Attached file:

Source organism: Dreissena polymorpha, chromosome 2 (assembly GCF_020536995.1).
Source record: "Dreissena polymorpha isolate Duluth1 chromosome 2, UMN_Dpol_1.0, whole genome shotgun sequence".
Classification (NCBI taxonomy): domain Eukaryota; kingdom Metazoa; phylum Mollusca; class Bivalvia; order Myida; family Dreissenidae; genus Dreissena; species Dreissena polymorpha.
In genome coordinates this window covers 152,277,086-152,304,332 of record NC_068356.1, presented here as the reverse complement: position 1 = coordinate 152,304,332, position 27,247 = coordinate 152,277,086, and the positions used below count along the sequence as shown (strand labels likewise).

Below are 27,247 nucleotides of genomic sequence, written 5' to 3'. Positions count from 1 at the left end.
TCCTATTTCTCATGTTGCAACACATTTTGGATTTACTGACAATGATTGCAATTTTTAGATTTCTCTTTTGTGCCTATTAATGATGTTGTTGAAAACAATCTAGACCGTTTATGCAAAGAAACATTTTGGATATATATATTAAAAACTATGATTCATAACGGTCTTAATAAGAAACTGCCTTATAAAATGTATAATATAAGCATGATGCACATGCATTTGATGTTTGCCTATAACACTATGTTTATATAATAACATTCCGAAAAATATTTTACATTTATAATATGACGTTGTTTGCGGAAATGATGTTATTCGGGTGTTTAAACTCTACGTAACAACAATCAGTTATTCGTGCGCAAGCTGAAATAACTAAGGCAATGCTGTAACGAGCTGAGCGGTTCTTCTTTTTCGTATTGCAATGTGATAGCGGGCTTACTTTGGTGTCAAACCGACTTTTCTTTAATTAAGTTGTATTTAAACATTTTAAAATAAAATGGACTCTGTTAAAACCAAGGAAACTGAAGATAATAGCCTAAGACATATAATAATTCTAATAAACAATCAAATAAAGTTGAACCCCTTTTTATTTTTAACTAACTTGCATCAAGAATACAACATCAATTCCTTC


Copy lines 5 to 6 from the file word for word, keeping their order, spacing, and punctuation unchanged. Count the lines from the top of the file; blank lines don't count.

Below are 27,247 nucleotides of genomic sequence, written 5' to 3'. Positions count from 1 at the left end.
TCCTATTTCTCATGTTGCAACACATTTTGGATTTACTGACAATGATTGCAATTTTTAGATTTCTCTTTTGTGCCTATTAATGATGTTGTTGAAAACAATCTAGACCGTTTATGCAAAGAAACATTTTGGATATATATATTAAAAACTATGATTCATAACGGTCTTAATAAGAAACTGCCTTATAAAATGTATAATATAAGCATGATGCACATGCATTTGATGTTTGCCTATAACACTATGTTTATATAATAACATTCCGAAAAATATTTTACATTTATAATATGACGTTGTTTGCGGAAATGATGTTATTCGGGTGTTTAAACTCTACGTAACAACAATCAGTTATTCGTGCGCAAGCTGAAATAACTAAGGCAATGCTGTAACGAGCTGAGCGGTTCTTCTTTTTCGTATTGCAATGTGATAGCGGGCTTACTTTGGTGTCAAACCGACTTTTCTTTAATTAAGTTGTATTTAAACATTTTAAAATAAAATGGACTCTGTTAAAACCAAGGAAACTGAAGATAATAGCCTAAGACATATAATAATTCTAATAAACAATCAAATAAAGTTGAACCCCTTTTTATTTTTAACTAACTTGCATCAAGAATACAACATCAATTCCTTC